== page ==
Leadership Derailment Sneaks Up On Busy Leaders
Leadership derailment often comes as a blind-sided shock to leaders. But it shouldn’t. Postmortem explanations for the root causes of leaders going off the rails usually boils down to one or more commonly seen factors:
- Self-doubt and a drop in self-confidence causing poor thinking and analysis.
- Too much focus and worry about potential negative outcomes.
- Cognitive overload resulting from busy brain syndrome.
- Inability to handle distractions, resulting in poor focus.
Here is what leadership derailment feels like. One moment you are the person in charge with the undisputed voice of authority, the driver of results. And then, without warning and seemingly from out of the shadows appear little erosions and self-doubt in your leadership capabilities. At first, these go unnoticed. Then small, illuminating signs make their appearance on a gradually more frequent basis.
You start to question your decisions, and so do others (silently at first and then verbally). You become hesitant to make decisions that previously were routine. Postponing action, under the guise of waiting for more data, turns from an occasional occurrence into a habit.
You run around hurriedly getting lots of things done, but nothing strategic or of importance seems to get accomplished. Outcomes and results still show some progress but are not up to your expectations or those of your boss.
And then the big questions really hit home: are you cut out for this leadership thing? Or should you revert to the individual contributor role at which you previously excelled? Additionally, you start to wonder if your leadership role has become a title only, an empty shell unsupported by your actions, thoughts, and decisions.
Another leadership derailment illness occurs when leaders become disassociated with their team or individual direct reports. Symptoms of this kind of derailment include either isolation or heightened micromanaging, both of which create problems for professional working relationships. They also impact decision making and the outcomes produced by the team or individual team members.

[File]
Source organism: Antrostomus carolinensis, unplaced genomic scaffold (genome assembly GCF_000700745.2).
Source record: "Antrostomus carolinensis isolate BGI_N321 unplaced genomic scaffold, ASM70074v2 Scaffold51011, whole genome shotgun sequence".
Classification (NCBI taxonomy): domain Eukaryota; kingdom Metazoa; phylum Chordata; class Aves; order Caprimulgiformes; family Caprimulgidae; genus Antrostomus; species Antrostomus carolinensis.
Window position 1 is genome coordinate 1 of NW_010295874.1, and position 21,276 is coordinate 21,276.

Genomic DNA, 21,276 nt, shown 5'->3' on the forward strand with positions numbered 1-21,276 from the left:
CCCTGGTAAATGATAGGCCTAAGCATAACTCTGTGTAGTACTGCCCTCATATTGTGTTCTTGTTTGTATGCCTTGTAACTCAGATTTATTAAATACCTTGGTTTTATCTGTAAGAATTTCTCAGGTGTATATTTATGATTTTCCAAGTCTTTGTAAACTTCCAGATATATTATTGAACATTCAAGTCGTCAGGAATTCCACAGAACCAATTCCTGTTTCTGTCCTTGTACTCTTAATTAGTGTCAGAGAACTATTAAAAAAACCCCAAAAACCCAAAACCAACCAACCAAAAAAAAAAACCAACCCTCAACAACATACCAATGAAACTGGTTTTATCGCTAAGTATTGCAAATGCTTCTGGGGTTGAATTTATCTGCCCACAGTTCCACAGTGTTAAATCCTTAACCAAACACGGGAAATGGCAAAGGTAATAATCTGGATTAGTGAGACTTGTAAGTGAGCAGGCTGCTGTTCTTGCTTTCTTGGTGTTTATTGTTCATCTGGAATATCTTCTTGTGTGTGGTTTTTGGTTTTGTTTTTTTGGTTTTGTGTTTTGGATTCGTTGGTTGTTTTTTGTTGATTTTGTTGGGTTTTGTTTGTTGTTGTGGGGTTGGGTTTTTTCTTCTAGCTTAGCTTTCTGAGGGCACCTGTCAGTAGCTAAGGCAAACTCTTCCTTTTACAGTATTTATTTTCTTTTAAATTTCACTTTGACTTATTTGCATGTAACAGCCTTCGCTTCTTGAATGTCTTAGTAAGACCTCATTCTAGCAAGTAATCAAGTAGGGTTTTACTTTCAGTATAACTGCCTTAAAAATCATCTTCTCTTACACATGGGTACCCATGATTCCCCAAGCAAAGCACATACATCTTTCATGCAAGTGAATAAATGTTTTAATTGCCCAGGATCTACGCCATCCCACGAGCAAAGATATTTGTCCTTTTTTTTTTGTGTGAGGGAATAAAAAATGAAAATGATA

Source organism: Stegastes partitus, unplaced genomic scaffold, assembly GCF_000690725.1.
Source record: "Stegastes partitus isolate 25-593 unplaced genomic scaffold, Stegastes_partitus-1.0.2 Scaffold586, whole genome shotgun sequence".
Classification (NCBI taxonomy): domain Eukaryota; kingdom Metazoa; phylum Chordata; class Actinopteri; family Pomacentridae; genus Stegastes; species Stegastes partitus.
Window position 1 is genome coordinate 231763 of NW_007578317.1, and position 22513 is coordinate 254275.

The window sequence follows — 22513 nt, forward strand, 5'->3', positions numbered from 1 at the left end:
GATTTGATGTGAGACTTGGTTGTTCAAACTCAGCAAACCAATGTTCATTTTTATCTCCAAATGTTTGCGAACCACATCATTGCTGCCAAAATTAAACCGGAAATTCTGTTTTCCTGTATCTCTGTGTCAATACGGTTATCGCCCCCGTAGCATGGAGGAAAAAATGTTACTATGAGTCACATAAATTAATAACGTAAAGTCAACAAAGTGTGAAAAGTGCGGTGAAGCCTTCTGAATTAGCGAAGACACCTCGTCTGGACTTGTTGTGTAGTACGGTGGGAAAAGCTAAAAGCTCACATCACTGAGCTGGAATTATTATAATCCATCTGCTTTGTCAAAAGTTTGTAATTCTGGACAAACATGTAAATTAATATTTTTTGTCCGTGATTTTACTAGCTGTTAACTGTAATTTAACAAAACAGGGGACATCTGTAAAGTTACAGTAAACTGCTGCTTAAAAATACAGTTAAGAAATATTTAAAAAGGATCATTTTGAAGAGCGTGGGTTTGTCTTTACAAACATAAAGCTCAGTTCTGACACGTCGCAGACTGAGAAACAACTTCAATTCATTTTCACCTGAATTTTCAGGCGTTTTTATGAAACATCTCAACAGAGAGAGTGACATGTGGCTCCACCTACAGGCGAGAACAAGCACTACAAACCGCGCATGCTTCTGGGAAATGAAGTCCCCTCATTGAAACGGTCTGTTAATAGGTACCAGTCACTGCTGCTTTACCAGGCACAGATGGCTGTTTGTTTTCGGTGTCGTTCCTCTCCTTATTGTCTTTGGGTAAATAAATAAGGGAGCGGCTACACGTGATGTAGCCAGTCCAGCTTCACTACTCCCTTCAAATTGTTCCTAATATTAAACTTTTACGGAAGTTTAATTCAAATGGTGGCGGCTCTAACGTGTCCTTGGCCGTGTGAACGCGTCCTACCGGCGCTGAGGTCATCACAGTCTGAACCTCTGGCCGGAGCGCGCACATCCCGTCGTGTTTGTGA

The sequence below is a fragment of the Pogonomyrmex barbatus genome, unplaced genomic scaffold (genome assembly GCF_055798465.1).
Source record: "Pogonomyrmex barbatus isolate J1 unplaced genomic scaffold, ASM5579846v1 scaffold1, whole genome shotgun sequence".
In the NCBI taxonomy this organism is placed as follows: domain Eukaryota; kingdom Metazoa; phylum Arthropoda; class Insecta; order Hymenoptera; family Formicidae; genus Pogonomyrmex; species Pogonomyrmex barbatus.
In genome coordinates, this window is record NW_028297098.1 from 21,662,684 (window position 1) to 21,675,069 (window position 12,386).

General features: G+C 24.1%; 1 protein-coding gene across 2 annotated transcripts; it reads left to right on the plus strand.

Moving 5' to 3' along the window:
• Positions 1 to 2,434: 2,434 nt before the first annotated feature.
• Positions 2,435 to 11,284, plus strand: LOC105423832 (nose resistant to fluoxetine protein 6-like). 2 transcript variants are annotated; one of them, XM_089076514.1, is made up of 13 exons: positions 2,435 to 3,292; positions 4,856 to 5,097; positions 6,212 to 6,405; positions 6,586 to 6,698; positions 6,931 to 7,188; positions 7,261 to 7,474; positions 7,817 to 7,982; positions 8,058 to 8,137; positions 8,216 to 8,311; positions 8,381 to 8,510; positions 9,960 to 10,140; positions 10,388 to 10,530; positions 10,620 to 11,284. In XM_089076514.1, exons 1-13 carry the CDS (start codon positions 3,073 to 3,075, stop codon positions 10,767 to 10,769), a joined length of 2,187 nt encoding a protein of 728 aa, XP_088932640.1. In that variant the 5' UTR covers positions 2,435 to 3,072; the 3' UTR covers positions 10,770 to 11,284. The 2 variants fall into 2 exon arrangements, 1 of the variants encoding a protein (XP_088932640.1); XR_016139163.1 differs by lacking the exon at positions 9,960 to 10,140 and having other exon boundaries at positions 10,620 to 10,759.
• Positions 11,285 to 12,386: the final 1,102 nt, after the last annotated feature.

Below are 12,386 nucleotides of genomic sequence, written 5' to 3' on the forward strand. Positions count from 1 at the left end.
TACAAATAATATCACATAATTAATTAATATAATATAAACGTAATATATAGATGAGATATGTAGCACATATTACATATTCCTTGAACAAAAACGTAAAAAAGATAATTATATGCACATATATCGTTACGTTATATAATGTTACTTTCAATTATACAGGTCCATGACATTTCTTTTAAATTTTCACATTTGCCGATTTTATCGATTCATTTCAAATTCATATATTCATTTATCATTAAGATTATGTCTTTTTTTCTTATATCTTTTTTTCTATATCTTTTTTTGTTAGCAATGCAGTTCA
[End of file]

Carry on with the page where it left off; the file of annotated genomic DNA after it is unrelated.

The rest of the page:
In a March 2018 article in Harvard Business Review titled The Most Common Type of Incompetent Leader, Scott Gregory wrote, “The key determinant characteristics of bad managers are well documented and fall into three broad behavior categories: 1) moving away behaviors, 2) moving against behaviors, and 3) moving toward behaviors.”
Gregory writes that “moving away behaviors” create distance from others through hyper-emotionality, diminished communications, and skepticism that erodes trust. Behaviors that overpower and manipulate people while aggrandizing the self he labels as “moving against behaviors.” Lastly, the “moving toward behaviors” include being ingratiating, overly conforming, and a reluctance to take chances or stand up for one’s team.
All of these behavior categories are bad habits that leaders can easily fall into. I would advocate that the key causes of these derailment habits are workload pressures, multitasking, constant interruptions throughout the typical workday, and the resultant inability to spend sufficient time and focus on the important rather than the urgent. These are also the signs of being a mind full leader.
This article is excerpted from my recent book Better Decisions Better Thinking Better Outcomes: How to go from Mind Full to Mindful Leadership, available on Amazon in both paperback ($18.88) and Kindle ($7.88) formats.